"I have only abandoned my body, I still live here" - are the words emailed to friends of Chisa, several days after her death by suicide. As Lain delves deeper into the world of the "Wired" (also known as the internet), the line between it and reality becomes more and more unclear. Close the world, open the nExt.
In a massive online world, people act only as well as their conscience demands. When one player's punishment is to be trapped in this world, a disparate group of people seek the answers why. Their motives are varied; their methods even more so. What stands between when we tear down the walls of reality? Where does our soul end and we begin?
Both hack//SIGN and Lain deal with what happens if you can no longer separate reality from the internet. Both set up a plot which involves around what happens when you find out what the real truth is. You will most likely like one if you liked the other.
Both Lain and .hack//SIGN are about reality vs. the internet. The real world is harsh and cruel - what better way than to go and hide in a world that you can create for yourself? While these worlds do not make the main characters happy, by going to them they are able to learn the hard truths about both worlds in a way that makes sense to them. You will definitely like one if you liked the other.
Both Lain and .hack//SIGN involve a character being stuck in a computer world where he/she obtains godly powers and has the ability to override the world's rule, whether is it the real or game world. Both main characters are rather introverted and learn to open themselves up and get along with others throughout the anime.
If you liked Serial Experiments Lain there are a couple obvious reasons why you might like .hack//SIGN. Both series involve a unique internet world which is incredibly addictive. In Lain it is "The Wired" which is basically a huge human communication network, and in .Hack//Sign it is an immersive online video game. Another similarity is that both anime involves a main character is confused about reality and their existince. If you liked Lain, you will probably enjoy .Hack//Sign, and vice versa.
both series have in-depth, character driven plot lines. the story lines take place in both the real and wired worlds. Altho .Hack has a much clearer distinction between these worlds.
Both .hack//SIGN and Serial Experiments Lain are anime that feature main characters who are on the surface, shy, afraid, naïve and isolated from the rest of the world. However each cause great disturbances in the normal order of things, reluctantly shoving them into the spotlight. Simultaneously, both of them seem to have a sort of dissasociative identity disorder, where they display a kind of doppelganger personality which is aggressive, touchy and megalomaniacal.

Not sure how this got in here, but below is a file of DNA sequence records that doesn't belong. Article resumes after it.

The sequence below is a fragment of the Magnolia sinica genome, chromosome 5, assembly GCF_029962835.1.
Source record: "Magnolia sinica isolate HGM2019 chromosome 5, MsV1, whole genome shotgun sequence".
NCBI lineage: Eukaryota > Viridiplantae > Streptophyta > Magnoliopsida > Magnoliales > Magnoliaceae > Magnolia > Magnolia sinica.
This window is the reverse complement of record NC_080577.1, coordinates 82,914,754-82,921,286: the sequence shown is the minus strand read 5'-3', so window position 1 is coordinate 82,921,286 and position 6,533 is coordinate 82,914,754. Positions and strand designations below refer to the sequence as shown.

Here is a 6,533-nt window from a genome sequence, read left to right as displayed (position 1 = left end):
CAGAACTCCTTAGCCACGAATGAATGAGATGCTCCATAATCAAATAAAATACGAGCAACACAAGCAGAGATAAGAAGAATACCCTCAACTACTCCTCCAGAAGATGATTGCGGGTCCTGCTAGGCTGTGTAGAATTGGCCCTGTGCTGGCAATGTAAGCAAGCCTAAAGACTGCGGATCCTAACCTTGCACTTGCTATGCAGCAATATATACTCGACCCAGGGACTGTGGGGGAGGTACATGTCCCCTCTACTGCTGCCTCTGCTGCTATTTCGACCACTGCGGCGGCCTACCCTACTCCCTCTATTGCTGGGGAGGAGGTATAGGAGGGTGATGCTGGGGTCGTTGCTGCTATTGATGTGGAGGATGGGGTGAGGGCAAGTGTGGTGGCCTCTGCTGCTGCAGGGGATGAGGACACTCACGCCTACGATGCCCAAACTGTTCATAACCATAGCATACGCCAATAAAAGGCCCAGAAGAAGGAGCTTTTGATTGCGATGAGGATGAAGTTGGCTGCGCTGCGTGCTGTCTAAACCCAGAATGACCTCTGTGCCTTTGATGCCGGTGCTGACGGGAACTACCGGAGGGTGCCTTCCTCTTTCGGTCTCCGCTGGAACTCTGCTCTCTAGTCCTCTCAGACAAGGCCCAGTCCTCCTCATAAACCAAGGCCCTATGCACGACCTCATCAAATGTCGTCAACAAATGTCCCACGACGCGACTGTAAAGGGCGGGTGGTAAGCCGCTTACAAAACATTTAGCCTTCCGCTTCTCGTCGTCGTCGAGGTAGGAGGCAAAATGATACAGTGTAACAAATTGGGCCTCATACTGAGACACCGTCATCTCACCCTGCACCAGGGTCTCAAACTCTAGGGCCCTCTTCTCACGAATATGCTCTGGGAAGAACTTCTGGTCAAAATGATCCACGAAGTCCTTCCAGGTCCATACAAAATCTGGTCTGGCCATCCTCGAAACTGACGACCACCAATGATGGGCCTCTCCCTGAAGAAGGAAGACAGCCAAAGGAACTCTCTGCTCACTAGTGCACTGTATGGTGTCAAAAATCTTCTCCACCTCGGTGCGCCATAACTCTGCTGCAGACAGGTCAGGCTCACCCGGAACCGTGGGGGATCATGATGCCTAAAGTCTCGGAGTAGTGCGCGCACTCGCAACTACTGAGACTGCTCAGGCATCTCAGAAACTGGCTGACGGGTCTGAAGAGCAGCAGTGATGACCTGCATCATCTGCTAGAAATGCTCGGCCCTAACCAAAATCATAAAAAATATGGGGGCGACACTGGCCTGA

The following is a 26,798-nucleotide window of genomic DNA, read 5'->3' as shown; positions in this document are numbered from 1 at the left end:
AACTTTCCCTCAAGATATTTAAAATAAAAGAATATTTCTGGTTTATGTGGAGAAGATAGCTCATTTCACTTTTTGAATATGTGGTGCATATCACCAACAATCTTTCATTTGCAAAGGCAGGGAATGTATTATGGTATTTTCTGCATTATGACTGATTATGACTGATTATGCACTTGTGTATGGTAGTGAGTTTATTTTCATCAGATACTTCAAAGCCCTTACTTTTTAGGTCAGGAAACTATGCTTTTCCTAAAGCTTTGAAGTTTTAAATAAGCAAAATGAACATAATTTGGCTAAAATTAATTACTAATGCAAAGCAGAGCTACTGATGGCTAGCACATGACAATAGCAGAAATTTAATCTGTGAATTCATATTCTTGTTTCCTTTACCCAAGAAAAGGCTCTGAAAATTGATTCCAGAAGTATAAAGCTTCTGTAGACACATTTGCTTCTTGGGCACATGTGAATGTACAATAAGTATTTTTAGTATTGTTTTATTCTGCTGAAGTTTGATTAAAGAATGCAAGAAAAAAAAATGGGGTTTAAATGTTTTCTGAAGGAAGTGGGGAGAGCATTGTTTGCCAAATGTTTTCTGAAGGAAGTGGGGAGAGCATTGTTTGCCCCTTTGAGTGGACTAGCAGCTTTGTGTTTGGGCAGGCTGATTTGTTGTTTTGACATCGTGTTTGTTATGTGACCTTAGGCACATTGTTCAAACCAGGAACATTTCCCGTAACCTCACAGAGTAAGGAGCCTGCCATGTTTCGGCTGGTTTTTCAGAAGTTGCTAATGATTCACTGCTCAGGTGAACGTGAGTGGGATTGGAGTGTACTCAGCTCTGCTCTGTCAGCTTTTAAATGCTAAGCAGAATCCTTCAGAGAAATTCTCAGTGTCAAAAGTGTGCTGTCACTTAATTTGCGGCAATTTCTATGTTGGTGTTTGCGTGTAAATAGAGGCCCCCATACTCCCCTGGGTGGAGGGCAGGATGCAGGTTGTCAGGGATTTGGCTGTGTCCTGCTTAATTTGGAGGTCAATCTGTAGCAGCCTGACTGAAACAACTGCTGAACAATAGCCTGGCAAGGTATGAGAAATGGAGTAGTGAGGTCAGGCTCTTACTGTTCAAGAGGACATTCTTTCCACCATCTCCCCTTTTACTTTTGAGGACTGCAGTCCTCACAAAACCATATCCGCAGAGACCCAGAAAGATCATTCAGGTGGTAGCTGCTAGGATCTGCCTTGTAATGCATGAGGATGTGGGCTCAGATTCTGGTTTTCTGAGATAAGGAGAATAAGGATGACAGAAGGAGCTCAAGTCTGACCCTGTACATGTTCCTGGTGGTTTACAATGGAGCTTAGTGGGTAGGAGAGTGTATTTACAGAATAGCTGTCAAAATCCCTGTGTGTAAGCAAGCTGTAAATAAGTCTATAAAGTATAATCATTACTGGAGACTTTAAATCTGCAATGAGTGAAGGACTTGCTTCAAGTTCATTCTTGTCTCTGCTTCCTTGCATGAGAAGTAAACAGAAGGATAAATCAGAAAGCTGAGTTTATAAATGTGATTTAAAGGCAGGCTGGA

Both anime take a hard look at what being connected on a worldwide web really means, and what that could mean for us in the future as technology continues to evolve at a rapid pace. In the process of dealing with the rest of the cast, whether on a regular basis or during chance skirmishes, the main characters are pushed to reexamine their perspectives in a way that forces them to question their very identity, the purpose of their existence, or whether they truly exist in any corporeal manner at all.
Discovering one's identity and looking for the features that make one unique... That is a journey that all of us take on some level, and both anime remind us that- in a time where technology grants us anonymity and the chance to start anew in different social circles- it's important to maintain a sense of self and to keep from getting lost in the vast reaches of internet space.
Aside from .hack//SIGN being a very good anime in its own right, It's like Serial Experiments Lain in that it deals with the communication of people through the internet, along with every facet and pitfall that comes with this type of communication. Some would say that the two animes are very, very different (and they'd probably be right), but for some reason, it just feels right to recommend SIGN to Lain fans, and vice-versa.
A young woman quietly falls to the earth, escorted by a solitary crow. This sort of dream, as many other before have dreamed, comes just before being reborn as a Haibane, a charcoal-winged angel. On the outskirts of the walled-in city lies Old Home, a haven for Haibane to study, live, and learn, while waiting for their chance to ascend to the heavens and escape the confines of their new world. Rakka is the newest inhabitant of Old Home who wants nothing more than to remember her past and discover the secrets of her kind. Together with Reki, Kuu and plenty of other new friends, Rakka will laugh, explore, and search for the meaning of their existence in the process.
If you liked Serial Experiments Lain, I will recommend that you watch Haibane Renmei too. Both these anime touched me on an emotional level that is definitely comparable. I found these anime to be two of the most thought provoking that I have watched.
Haibane Renmei is about a young girl who is similar to Lain, who also embarks upon a journey for answers about a world she no longer knows. Both girls ponder about the reasons for their existence, God, faith and salvation. If you like the questions raised about humanity in one, you'd definitely be interested in the other.
Words cannot express the true beauty that binds Haibane Renmei & Serial Experiments Lain. Both are subtle yet in depth explorations of other worlds from the point of view of one young lady who must evolve and come to terms with such a world. They will challenge the viewer into really questioning what lies beyond the walls that keep them prisoner and the rules that entrap, whilst developing far beyond the expectations of others. However, it is really the overall ambience, psychological inquisition and subtle messages during these anime that will appeal to a similar type of viewer.
Both Lain and Renmei are plot driven with little to action. They focus instead on a deeper plot with many darker elements to them. They both have a lot to say about humanity and spark great joy and deep sadness from their viewers